What matters is your honor…and your partner’s honor. Together, you chose this marriage. You want to bring anger and resentment into that? OK, fine. Just do it with honor. If you’re angry with your partner, honor your partner and say so. Start with “I’m angry!” Then Explain why you’re angry. If your partner won’t or can’t listen, write it down. Maybe it won’t be read, but you will have expressed your anger, which is much better for you than holding on to it as resentment.
Even though it may surprise both of you the first time you do this, expect to repeat that practice because it’s a good one. In addition to being good for you, it’s also a great way to practice honor in marriage, for your partner and for yourself.
It’s such a good practice that it works outside of marriage, too. If your marriage – or any relationship – is worth keeping, this practice will strengthen it. If you get no response when you offer your partner this kind of honest honor, consider couples counseling, which is less destructive in the long run than building up resentment (see the First Reason above).
You can only stay married by working on your marriage, and this is one healthy way to do that. Otherwise, if you and/or your partner just can’t honor one another in anger, that’s a legitimate marriage-ending issue. You – and your marriage – deserve you as best as you can be: aware of what bothers you and free to express the anger you feel, provided nothing gets broken and no one gets hurt.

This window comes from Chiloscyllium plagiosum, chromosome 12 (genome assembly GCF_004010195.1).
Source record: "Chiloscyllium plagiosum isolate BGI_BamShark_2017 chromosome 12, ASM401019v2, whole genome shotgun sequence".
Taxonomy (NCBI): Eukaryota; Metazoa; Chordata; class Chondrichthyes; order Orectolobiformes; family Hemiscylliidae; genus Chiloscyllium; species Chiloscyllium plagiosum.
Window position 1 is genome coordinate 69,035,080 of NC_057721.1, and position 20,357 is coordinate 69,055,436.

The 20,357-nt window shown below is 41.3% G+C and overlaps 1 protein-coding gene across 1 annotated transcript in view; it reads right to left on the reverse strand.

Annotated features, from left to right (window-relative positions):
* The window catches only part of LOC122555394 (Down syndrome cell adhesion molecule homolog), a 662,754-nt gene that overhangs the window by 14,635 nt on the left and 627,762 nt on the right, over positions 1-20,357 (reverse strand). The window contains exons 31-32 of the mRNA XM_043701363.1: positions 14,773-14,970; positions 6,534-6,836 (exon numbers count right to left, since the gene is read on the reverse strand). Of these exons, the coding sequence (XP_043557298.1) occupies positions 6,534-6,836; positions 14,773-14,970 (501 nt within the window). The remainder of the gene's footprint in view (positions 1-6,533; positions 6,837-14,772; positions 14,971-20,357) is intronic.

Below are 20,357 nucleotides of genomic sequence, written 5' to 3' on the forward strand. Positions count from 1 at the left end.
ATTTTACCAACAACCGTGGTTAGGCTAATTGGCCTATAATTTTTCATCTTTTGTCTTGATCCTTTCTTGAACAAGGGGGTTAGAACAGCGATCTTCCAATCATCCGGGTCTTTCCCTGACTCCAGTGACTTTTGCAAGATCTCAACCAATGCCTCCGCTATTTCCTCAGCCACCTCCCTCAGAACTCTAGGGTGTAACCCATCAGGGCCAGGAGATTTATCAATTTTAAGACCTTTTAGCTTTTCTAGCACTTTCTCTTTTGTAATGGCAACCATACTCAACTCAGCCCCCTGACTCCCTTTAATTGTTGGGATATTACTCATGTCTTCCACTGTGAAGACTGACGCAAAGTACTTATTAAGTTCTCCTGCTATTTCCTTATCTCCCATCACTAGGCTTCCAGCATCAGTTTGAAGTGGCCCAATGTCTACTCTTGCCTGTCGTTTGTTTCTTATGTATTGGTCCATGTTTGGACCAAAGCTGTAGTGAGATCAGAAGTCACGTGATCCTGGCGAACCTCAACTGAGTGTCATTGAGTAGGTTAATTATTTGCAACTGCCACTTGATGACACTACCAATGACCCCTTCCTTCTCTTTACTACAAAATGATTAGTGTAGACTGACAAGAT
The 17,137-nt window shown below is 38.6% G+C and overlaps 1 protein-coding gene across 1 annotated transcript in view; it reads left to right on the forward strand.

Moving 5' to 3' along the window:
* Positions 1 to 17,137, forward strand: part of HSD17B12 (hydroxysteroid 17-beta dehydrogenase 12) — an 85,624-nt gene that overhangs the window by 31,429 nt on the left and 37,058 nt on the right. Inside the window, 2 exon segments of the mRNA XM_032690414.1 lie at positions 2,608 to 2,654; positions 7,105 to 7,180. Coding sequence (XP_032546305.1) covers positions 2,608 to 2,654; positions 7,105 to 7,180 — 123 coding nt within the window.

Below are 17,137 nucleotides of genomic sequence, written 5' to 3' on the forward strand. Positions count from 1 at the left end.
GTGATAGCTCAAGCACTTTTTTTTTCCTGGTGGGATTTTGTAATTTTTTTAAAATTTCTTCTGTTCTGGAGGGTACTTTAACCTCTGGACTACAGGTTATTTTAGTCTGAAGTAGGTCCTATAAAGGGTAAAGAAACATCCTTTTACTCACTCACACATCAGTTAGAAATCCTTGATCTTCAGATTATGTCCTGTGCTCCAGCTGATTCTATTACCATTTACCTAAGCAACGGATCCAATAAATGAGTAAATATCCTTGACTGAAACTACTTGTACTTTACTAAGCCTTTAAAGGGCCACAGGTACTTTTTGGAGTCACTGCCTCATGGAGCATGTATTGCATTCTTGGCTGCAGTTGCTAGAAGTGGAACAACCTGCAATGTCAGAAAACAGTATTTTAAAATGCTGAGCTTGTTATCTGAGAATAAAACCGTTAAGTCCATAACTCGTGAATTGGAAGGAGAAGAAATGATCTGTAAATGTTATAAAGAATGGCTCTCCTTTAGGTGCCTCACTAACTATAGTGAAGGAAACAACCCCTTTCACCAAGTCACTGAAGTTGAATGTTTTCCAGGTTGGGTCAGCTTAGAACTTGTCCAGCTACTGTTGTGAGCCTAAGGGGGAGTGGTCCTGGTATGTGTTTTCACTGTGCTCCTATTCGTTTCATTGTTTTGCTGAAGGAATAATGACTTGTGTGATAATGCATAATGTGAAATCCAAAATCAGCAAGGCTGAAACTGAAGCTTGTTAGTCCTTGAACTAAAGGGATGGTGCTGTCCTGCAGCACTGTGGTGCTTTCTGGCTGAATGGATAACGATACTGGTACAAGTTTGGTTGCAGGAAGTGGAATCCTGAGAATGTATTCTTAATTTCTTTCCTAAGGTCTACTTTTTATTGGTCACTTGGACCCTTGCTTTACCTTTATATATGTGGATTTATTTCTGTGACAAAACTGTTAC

Third Reason: What Serves You?
This isn’t so much about the other person; this reason for letting go of anger and resentment in your marriage is more to do with who you are at your core.
Take a position. Choose a side. Stand up for what you believe. We hear that all the time. But sometimes it’s frightening to put it on the line that way. Would you give your life to save your partner’s? (You can’t give your life to save your marriage, because, without you, there’s no marriage.)
If you’re feeling like a martyr in your marriage, you’re already dead. It doesn’t serve you to live that way. It’s just not good for you (or anyone) if your authentic self is blocked – unable to stand for something – in partnership, especially marriage.
It’s vitally important to stand for what you believe. History is full of people whose meaning literally kept them alive in impossible situations, and your internal beliefs can save your life, too.